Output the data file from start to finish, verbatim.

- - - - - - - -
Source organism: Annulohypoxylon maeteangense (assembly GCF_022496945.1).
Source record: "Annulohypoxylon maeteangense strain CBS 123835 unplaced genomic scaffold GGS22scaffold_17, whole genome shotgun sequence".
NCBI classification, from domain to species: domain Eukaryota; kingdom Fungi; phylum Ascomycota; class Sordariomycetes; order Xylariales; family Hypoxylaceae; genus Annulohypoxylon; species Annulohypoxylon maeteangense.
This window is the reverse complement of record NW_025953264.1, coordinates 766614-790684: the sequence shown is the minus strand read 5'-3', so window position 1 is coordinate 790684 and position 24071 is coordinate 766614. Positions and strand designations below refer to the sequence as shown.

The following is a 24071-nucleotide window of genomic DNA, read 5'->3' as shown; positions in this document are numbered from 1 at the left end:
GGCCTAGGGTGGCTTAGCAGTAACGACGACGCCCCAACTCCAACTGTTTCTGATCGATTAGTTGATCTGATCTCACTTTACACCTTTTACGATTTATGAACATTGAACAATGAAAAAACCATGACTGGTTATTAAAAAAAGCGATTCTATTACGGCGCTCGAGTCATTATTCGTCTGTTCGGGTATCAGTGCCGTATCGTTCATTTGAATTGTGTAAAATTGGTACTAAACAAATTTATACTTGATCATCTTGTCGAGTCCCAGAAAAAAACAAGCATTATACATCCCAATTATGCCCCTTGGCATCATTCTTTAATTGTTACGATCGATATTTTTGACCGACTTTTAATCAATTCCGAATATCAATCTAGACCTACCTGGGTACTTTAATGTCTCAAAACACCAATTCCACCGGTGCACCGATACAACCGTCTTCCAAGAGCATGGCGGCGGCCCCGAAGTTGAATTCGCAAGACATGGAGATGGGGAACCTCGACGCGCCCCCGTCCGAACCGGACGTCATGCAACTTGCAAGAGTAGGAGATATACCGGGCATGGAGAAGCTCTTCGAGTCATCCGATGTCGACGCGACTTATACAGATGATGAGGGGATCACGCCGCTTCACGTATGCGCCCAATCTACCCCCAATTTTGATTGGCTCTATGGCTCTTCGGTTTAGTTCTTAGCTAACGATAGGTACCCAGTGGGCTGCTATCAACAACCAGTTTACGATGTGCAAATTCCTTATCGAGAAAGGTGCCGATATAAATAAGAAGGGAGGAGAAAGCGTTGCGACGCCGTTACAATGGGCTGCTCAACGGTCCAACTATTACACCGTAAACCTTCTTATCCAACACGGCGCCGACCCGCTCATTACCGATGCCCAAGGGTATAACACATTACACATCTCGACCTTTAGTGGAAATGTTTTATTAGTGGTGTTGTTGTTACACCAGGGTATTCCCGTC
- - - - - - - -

Source organism: Annulohypoxylon maeteangense (assembly GCF_022496945.1).
Source record: "Annulohypoxylon maeteangense strain CBS 123835 unplaced genomic scaffold GGS22scaffold_17, whole genome shotgun sequence".
NCBI classification, from domain to species: domain Eukaryota; kingdom Fungi; phylum Ascomycota; class Sordariomycetes; order Xylariales; family Hypoxylaceae; genus Annulohypoxylon; species Annulohypoxylon maeteangense.
This window is the reverse complement of record NW_025953264.1, coordinates 766614-790684: the sequence shown is the minus strand read 5'-3', so window position 1 is coordinate 790684 and position 24071 is coordinate 766614. Positions and strand designations below refer to the sequence as shown.

The following is a 24071-nucleotide window of genomic DNA, read 5'->3' as shown; positions in this document are numbered from 1 at the left end:
GGCCTAGGGTGGCTTAGCAGTAACGACGACGCCCCAACTCCAACTGTTTCTGATCGATTAGTTGATCTGATCTCACTTTACACCTTTTACGATTTATGAACATTGAACAATGAAAAAACCATGACTGGTTATTAAAAAAAGCGATTCTATTACGGCGCTCGAGTCATTATTCGTCTGTTCGGGTATCAGTGCCGTATCGTTCATTTGAATTGTGTAAAATTGGTACTAAACAAATTTATACTTGATCATCTTGTCGAGTCCCAGAAAAAAACAAGCATTATACATCCCAATTATGCCCCTTGGCATCATTCTTTAATTGTTACGATCGATATTTTTGACCGACTTTTAATCAATTCCGAATATCAATCTAGACCTACCTGGGTACTTTAATGTCTCAAAACACCAATTCCACCGGTGCACCGATACAACCGTCTTCCAAGAGCATGGCGGCGGCCCCGAAGTTGAATTCGCAAGACATGGAGATGGGGAACCTCGACGCGCCCCCGTCCGAACCGGACGTCATGCAACTTGCAAGAGTAGGAGATATACCGGGCATGGAGAAGCTCTTCGAGTCATCCGATGTCGACGCGACTTATACAGATGATGAGGGGATCACGCCGCTTCACGTATGCGCCCAATCTACCCCCAATTTTGATTGGCTCTATGGCTCTTCGGTTTAGTTCTTAGCTAACGATAGGTACCCAGTGGGCTGCTATCAACAACCAGTTTACGATGTGCAAATTCCTTATCGAGAAAGGTGCCGATATAAATAAGAAGGGAGGAGAAAGCGTTGCGACGCCGTTACAATGGGCTGCTCAACGGTCCAACTATTACACCGTAAACCTTCTTATCCAACACGGCGCCGACCCGCTCATTACCGATGCCCAAGGGTATAACACATTACACATCTCGACCTTTAGTGGAAATGTTTTATTAGTGGTGTTGTTGTTACACCAGGGTATTCCCGTC